The 2009 Norwegian comedy/horror film, Dead Snow, is a curious thing: an intentionally cliche-ridden black comedy/gore horror zombie flick (the least interesting of either genre, and probably most appealing to annoying teenagers) with a simple storyline, yet it is oddly provocative.
It will serve us to not speculate as to the intentions of the film's director and co-writer, Tommy Wirkola--whether disclosure, predictive programming, a warning, or whatever else it may be; we will merely observe the film's motifs as an intellectual exercise aiding in understanding our current predicament:
A group of medical school students heads up to the mountains for the weekend--Easter weekend. This is an unusual, but not arbitrary, date, with its contemporary connotation of resurrection.
The students are going to such a remote location that they have to hike in, and, of course, their cell phones don't work out here. The isolated locale is the classic horror environment as it intensifies the horribleness of the horror: no one can escape, no one can hear you scream, and no one is coming to help you. The students, whomever they represent, are helpless.
The students are visited by a hiker one night. He tells them about the evil that inhabits these mountains: at the end of WWII, a unit of Nazis, led by Commander Herzog, fled to the hills where it was assumed they were frozen to death.
The name Herzog means: "A member of the highest rank of nobility in Germany and Austria, corresponding to the British duke."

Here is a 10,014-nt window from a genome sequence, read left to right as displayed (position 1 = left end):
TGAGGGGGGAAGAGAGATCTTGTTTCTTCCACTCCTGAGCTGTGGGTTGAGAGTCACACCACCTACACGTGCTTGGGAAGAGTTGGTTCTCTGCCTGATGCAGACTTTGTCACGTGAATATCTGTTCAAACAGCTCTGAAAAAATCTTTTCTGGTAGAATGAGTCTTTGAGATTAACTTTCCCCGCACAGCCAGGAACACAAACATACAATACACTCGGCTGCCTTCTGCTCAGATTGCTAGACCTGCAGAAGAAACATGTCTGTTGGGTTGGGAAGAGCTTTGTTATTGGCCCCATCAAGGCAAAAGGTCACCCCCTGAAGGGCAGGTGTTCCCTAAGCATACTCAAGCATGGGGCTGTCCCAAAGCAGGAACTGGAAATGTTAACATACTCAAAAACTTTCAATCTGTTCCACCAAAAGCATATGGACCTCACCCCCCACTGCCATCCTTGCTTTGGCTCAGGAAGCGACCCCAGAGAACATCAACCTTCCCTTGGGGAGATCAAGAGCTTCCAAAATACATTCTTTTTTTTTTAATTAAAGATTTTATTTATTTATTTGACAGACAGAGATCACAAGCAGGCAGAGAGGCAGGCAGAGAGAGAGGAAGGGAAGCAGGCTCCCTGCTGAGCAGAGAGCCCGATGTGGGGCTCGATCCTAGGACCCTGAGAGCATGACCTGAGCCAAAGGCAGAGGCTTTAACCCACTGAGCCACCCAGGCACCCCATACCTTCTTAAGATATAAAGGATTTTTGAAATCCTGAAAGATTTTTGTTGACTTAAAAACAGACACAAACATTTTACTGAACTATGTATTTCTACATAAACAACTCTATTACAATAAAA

Even though the zombie genre is currently being done to death, it still makes for a valuable metaphor; typically, the transformation of a group of people into zombies represents a loss of humanity--as in our modern consumer/materialistic culture, for example.
But these are more orthodox zombies, the undead. This undead motif, coupled with the Nazi theme (which several critics consider arbitrary) provides the viewer with a unconscious symbol indicating that Nazism never died.
Neither does the snow seem a meaningless circumstance of the environment--especially considering that the word appears in the film's title. In the above captures, the viewer finds that the Nazi zombies climb out from the snow itself.
Ice acts as a symbol of preservation, as in keeping something on ice--here the Nazi ideology, i.e., it has been kept alive underground (both literally and figuratively) and never really went away after WWII as most believe.
It is due to this preservation that the Nazi ideology can be resurrected this Easter (it is because the students stumble upon some Nazi treasure that the zombies hunt them down).
The symbol of the undead Nazi ideology buried in the snow also brings to mind rumors that there exist Nazi enclaves in both Antarctica and the Arctic circle. Not only are these locations rumored to contain Nazi bases, but these places are supposedly entrances to inner earth.
A fascinating research package on this can be found at Steve Quayle's Operation High Jump archive page.
Also supporting this undead Nazi ideology is the historically documented Operation Paperclip.
Again, it does no good to speculate on the director's motivations; it is only useful to analyze the symbols. So do the students find a way to defeat the Nazi zombies? No. The Nazi Zombies win in killing all the students. Not even one student gets away to safety.
Finally, an except from Glenn B. Infield's book Secrets of the SS that speaks to the persistence of the Nazi mentality:
"Spain is a safe haven for the SS men. Skorzeny lived there in peace until his death in 1975. Leon Degrelle, Belgium's leading Nazi collaborator, to whom Hitler once referred as an ideal example of a man whom he would have liked as a son, settled in Spain after the war and made a fortune in real estate. On a television program, when asked whether he didn't regret his actions during the Third Reich, Degrelle replied: 'I am only sorry that I didn't succeed. If I had the chance I would do it all over again but much more forcefully.'" (p. 224)